The early Abbasid caliphs were successful in establishing a centralized administration and easing some of the ethnic tension that had undone the Umayyad dynasty. Other problems went unresolved, however, and new ones arose that the Abbasid rulers struggled to manage. To create an army that was loyal solely to the Abbasid ruler, early ninth-century caliphs began to use enslaved men of Turkic origins. These soldiers, called mamluks, were often young boys taken from their homes, converted to Islam, and trained as soldiers. Their education was provided and their social status assured; in return, they were expected to be loyal to the caliph alone.

The mamluks were initially useful for quelling rebellions, attacking Byzantine rivals, and enabling caliphs such as al-Mutasim to gain some security against hostile aristocrats. Al-Mutasim’s predecessors had tried to strike a balance between Persian and Arab elites, but his own power rested on the militaristic force of the mamluks. The wealth and favor shown the military, however, and especially to these Turkic soldiers, only served to erode the caliph’s position with the traditional elite. To solve this problem, al-Mutasim moved his capital from Baghdad to Samarra in northern Mesopotamia in order to segregate the Turkic soldiers from the rest of the population. After his death, the mamluks supported different successors in a vicious civil war that lasted nearly ten years. Their power and influence had become a permanent fixture in the Abbasid heartland.

The Abbasid rulers also faced religious divisions and criticism, even as the cosmopolitan nature of the caliphate sparked the growth of speculative philosophy and rationalizing thought. For example, philosophers like al-Farabi and Ibn Sina delved deeply into the philosophy of the ancient Greeks, including their systems of logic and medicine. They promoted new ways of approaching philosophy and made contributions to science, law, and theology that later influenced the thought of Christian philosophers in Europe. These Islamic scholars translated ancient philosophical texts into Arabic that Christian scholars later translated into Latin. However, the fact that these two leading figures were not Arabs, and that they applied human reason to the truths of Islam, antagonized religious conservatives and fostered discontent with the worldly caliphs. The Abbasid cultural renaissance was a remarkable achievement, but the Abbasid leadership was not celebrated by all.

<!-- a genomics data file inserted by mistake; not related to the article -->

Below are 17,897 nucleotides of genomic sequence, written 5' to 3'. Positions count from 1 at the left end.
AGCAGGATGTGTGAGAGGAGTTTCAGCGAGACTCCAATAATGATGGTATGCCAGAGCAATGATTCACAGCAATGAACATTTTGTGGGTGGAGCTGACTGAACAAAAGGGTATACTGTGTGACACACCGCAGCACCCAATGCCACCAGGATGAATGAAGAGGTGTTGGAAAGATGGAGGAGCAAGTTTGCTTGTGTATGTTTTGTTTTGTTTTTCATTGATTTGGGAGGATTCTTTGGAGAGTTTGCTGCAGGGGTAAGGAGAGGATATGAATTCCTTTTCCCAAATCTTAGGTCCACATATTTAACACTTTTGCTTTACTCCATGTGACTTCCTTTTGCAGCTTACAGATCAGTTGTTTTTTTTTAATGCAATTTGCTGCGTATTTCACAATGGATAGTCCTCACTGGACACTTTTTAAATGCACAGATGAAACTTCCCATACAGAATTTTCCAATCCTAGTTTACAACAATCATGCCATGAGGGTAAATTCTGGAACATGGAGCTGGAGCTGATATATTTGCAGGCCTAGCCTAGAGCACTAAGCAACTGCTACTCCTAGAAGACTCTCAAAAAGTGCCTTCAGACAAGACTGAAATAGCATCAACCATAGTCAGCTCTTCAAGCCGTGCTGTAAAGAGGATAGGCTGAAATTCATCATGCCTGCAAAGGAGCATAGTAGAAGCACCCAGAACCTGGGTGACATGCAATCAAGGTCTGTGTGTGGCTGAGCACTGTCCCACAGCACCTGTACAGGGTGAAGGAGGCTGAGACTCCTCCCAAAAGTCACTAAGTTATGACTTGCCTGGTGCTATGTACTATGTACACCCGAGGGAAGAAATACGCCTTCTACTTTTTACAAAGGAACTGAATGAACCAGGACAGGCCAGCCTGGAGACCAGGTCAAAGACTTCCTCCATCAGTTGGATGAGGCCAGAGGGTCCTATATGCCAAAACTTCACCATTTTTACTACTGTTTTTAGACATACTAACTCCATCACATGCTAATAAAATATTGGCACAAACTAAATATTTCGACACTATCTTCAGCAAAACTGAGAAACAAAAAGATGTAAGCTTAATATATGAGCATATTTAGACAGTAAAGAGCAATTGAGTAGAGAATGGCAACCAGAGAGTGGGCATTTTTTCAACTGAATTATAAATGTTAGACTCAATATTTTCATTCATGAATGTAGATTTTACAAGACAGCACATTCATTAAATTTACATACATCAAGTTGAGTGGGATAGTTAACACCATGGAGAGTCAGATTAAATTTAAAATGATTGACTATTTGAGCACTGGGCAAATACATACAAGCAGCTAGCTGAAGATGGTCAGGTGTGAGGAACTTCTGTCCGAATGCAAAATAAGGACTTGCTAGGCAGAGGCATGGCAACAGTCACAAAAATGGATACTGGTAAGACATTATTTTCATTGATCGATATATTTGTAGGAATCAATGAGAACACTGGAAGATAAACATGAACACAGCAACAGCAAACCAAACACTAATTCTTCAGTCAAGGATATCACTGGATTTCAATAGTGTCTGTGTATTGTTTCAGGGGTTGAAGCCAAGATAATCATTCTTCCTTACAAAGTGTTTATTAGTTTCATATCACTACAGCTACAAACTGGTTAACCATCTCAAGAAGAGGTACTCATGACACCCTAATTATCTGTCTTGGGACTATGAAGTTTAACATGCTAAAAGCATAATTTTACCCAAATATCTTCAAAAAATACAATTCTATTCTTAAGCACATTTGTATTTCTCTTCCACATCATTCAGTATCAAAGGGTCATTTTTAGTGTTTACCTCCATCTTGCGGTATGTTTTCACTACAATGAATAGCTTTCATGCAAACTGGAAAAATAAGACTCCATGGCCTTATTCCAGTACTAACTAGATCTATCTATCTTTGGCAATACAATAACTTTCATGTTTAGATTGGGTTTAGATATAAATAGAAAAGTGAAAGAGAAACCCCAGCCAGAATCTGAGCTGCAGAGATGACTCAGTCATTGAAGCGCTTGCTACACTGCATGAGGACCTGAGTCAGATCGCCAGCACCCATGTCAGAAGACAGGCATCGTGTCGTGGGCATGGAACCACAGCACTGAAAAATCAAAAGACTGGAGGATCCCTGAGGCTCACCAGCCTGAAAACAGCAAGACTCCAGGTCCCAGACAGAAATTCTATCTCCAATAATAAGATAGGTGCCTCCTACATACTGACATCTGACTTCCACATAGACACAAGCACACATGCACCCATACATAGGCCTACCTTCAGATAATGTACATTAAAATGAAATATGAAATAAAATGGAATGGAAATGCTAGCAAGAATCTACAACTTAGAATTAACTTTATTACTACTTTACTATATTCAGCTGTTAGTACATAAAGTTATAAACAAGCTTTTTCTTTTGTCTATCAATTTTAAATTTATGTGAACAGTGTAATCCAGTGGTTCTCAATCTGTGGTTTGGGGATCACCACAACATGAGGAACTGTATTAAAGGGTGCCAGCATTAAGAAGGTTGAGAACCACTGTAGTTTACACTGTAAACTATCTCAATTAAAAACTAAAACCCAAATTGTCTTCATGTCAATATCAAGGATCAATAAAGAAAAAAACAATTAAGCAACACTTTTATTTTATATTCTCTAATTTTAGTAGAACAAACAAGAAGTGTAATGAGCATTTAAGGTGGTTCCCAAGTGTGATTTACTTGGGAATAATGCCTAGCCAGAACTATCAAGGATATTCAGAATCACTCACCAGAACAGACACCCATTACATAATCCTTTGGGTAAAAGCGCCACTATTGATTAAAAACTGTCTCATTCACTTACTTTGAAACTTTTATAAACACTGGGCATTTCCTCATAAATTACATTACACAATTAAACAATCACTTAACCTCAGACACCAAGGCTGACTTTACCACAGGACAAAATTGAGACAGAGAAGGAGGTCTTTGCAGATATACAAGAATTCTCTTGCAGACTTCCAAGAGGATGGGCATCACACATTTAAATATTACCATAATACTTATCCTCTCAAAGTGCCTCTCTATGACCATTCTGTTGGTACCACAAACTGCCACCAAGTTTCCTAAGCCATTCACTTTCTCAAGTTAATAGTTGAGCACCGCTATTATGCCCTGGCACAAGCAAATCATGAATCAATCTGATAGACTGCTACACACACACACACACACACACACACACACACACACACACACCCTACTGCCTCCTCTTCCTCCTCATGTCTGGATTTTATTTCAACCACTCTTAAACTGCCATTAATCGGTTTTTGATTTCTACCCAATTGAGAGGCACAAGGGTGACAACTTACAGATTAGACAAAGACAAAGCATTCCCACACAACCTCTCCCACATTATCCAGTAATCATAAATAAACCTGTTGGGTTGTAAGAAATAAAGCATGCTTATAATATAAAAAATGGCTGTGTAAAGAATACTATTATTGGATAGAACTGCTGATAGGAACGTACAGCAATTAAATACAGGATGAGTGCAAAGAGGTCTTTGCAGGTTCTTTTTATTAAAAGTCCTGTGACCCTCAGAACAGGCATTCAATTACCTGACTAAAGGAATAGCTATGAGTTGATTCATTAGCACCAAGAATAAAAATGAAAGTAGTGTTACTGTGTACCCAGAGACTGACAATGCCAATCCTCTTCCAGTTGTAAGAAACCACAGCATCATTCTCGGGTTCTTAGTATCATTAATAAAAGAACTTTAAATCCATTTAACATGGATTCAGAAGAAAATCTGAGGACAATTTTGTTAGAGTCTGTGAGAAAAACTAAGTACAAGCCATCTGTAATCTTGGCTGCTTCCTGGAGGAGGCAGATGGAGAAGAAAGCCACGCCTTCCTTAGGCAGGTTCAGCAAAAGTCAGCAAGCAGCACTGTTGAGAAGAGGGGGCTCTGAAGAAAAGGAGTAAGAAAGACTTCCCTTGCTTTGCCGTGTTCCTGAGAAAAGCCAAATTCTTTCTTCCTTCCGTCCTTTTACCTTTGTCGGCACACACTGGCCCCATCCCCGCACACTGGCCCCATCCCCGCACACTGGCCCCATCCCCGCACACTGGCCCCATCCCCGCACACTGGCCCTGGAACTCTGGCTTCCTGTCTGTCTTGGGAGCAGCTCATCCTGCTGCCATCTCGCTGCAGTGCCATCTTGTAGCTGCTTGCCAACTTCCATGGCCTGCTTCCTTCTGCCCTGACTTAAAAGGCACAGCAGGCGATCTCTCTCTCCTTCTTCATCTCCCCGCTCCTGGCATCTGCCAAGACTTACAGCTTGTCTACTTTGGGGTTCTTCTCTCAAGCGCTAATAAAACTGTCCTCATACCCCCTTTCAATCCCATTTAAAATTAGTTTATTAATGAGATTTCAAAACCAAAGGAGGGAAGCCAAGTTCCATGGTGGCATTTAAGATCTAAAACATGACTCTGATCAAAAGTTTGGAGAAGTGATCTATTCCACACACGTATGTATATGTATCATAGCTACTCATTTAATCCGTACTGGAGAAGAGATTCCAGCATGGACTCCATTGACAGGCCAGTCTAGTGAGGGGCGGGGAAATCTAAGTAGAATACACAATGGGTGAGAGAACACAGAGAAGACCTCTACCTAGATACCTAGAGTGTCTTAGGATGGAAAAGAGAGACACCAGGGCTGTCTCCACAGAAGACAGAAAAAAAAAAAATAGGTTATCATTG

One of the most important and enduring religious developments in the Abbasid period was the growth of a mystical form of Islam known as Sufism. Sufism was organized into “brotherhoods,” each of which followed the teachings and practices of its founders in the pursuit of heartfelt and personal worship of God. Sufis behaved like monks in other religions, renouncing the artificial performance of religious duties, as well as luxury and worldliness, to embrace a life dedicated to mystical union with God. Some Sufis also rejected the rationalization of religion and criticized the incorporation of Greek philosophy into Islamic theology. Though Sufism was not a political movement, its search for spiritual purity and rejection of classical philosophy weakened the position of the Abbasids.